Imagine retiring and making a living reviewing mathematics and science videos on YouTube. Could a computer do this job? *This Weeks Finds in Mathematical Physics VDO’s*. Seems to have a suitable i-gener dopey ring to it.

Well, if AI ever can respond emotionally to VDO content then perhaps there is no long term future in such an occupation, but for now I’d feel secure in such a retirement occupation if there were donations from readers. Not sure if I would be adding much value with such a service, but sometimes I daydream about some kind of semi-ideal existence. The problem with the idea is that you cannot truly be passionately involved in science or mathematics — to a level that would really add terrific value as a reviewer — unless you are also of the mind that gets captivated by puzzles and wants to explore them.

Because once you start launching an extension of an investigation suggested by a cool lecture or seminar, then you have a time sink. That’s ok though, you would probably simply add your investigations to the VDO review blog.

As for the need …? It would be a conceit to imagine anyone would be interested in a review article. Why not just click on the link that was recommended? Perhaps you have to read a bit of the blog of the person doing the recommendations, just so you feel they have a worthwhile opinion, so you don’t waste your time waiting for the ads and intro of a YouTube clip to get going only to find it is rubbish. But beyond this, I think there is a minor need for good VDO reviews. Maybe not quite yet, but perhaps soon there will be enough awesome science content on the Web that simply using a Google search will not get all the best videos onto the front hits page. So a reputable website with a reliably good quality list would be nice.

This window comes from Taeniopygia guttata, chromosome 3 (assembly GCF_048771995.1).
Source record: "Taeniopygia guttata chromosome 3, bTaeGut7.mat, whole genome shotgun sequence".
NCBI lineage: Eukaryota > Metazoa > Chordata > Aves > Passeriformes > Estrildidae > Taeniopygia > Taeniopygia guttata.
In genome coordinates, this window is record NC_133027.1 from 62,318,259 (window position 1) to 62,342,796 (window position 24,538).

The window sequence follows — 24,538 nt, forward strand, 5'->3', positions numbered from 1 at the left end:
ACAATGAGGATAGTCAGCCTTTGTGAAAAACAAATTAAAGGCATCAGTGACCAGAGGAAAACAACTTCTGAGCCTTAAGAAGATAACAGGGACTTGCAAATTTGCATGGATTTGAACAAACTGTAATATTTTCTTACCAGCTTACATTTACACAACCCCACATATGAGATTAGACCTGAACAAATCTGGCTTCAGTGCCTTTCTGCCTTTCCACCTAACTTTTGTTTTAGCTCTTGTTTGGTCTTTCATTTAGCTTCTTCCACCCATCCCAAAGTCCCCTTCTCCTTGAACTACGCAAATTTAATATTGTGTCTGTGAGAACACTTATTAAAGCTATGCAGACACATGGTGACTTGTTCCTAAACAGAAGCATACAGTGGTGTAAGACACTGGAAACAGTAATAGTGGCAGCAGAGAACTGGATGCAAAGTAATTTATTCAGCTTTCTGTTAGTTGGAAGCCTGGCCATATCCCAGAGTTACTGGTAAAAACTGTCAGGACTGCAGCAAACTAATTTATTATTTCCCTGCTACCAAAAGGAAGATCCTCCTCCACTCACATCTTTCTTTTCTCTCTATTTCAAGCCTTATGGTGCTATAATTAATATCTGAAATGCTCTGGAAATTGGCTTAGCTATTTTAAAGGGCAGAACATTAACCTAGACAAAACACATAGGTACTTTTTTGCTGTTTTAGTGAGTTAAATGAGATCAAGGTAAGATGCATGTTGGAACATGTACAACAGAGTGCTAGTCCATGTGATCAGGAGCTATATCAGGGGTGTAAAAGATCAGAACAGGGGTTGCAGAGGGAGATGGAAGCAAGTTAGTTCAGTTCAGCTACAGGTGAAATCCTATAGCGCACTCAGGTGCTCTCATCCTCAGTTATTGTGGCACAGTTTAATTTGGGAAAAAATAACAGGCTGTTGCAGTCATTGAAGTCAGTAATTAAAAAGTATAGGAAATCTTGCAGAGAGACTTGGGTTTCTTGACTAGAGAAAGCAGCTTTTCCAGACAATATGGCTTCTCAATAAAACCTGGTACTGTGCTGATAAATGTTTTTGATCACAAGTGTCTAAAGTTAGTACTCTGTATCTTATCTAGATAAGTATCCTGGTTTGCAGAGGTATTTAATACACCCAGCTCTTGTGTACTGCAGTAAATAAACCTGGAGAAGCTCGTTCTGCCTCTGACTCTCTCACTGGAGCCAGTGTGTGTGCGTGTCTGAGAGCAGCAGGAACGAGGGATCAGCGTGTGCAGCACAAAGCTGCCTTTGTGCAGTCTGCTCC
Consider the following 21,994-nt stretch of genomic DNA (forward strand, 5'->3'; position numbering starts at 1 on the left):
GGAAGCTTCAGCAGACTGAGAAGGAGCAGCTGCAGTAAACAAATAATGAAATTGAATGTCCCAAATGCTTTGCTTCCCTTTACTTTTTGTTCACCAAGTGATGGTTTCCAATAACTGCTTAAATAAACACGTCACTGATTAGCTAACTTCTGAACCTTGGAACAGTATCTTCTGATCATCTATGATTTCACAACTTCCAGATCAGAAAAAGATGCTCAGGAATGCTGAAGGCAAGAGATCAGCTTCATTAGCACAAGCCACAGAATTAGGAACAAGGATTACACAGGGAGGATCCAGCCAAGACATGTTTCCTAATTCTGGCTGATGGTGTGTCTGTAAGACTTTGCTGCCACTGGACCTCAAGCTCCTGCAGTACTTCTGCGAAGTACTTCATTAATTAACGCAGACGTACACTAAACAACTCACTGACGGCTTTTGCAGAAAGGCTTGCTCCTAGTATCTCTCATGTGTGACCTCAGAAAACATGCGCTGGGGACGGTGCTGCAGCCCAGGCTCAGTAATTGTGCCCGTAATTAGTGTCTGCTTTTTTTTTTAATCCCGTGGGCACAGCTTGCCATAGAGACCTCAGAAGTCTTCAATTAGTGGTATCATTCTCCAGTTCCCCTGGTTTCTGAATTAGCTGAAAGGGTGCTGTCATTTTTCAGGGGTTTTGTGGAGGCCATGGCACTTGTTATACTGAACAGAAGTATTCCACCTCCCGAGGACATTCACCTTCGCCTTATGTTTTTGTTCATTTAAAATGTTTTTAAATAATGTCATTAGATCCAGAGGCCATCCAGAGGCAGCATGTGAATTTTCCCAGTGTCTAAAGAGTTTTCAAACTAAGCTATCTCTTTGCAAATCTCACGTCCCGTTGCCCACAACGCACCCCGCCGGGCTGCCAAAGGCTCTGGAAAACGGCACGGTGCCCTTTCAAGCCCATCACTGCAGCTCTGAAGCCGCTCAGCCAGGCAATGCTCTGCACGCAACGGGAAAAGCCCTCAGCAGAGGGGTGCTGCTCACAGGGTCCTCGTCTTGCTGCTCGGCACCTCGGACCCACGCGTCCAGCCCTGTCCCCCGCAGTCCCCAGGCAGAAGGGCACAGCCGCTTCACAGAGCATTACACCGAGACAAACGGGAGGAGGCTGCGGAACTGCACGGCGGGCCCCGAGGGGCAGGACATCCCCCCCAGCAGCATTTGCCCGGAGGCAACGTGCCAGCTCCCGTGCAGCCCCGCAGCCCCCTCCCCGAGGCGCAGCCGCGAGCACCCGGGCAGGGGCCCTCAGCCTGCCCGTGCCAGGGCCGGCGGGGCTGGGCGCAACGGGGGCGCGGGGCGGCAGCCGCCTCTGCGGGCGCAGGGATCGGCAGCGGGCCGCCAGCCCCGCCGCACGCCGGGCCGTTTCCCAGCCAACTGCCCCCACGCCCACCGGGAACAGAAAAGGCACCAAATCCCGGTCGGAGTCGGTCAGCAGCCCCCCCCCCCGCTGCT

A few such lists already proliferate. So maybe my retirement plan is flawed. But there is still the hope that some creative insights could be added to the review, making them worth someone’s time to browse. Then after a few years at this your lists get long and so extended they become unreadable and useless, a list is needed for your list. The tyranny of obsession. When one is truly obsessed it becomes ironically impossible to interest others in your obsession. Then frustrated in not gaining converts, and ever increasingly being convinced of the virtues of one’s obsession, one finds it ever implausible that other people cannot be interested, one eventually then grows mad from the cognitive dissonance, and transcends into existence as an xkcd comic frame.

What I really want is for such brilliant quality science videos that it makes me forget about eating, and feeds my brain through sheer emotional charge. I’ve watched perhaps less than a half dozen such videos in my life so far, perhaps fewer. I will say that apart from Mr Feynman, there is a very nerdy but lunch-forgetting, series of lectures recorded at the Perimeter Institute by guest lecturer Carl Bender (PIRSA:C11025 – 11/12 PSI – Mathematical Physics ).

Actually those lectures gave me such an intellectual hard-on it had the reverse effect. I started making tuna and avocado salad grand sandwiches on whole grain with two quadruple shot latté’s accompanied by dark Whittaker’s dark chocolate and roasted cashew nuts, as my mid-morning brunch endangering my keyboard as I watched Bender gives his lecture’s in the privacy of my study. Tickets were free for this entertainment. Brilliant!

Mr Bender might be a superior educator to Mr Feynman. Feynman wins on entertainment value perhaps, but Bender gets ahead in terms of practical use.

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All that is a bit of a long introduction to a plug for one particular video find. “Douglas Hofstadter — Feuerbach’s Theorem: A Beautiful Theorem Deserves a Beautiful Proof” (www.youtube.com/watch?v=4Up22XOEVKc) It’s not viral or mind-blowing. It’s just a simple pleasure to find one like this to watch while eating lunch.

I wish Doug Hofstadter had a personal secretary who went around everywhere he speaks and videotaped the talks and lectures. Imagine all the university lectures he has given that have been lost for posterity because he lived in an era before ubiquitous video production. Oh yeah, sure, there will be more Hofstadter’s and Feynman’s in the future. One day even an Isaac Newton level dude or dude-ess will appear and all their talks will be recorded, maybe even their “brain waves” (you know what I mean).

(Is “dude” genderless???)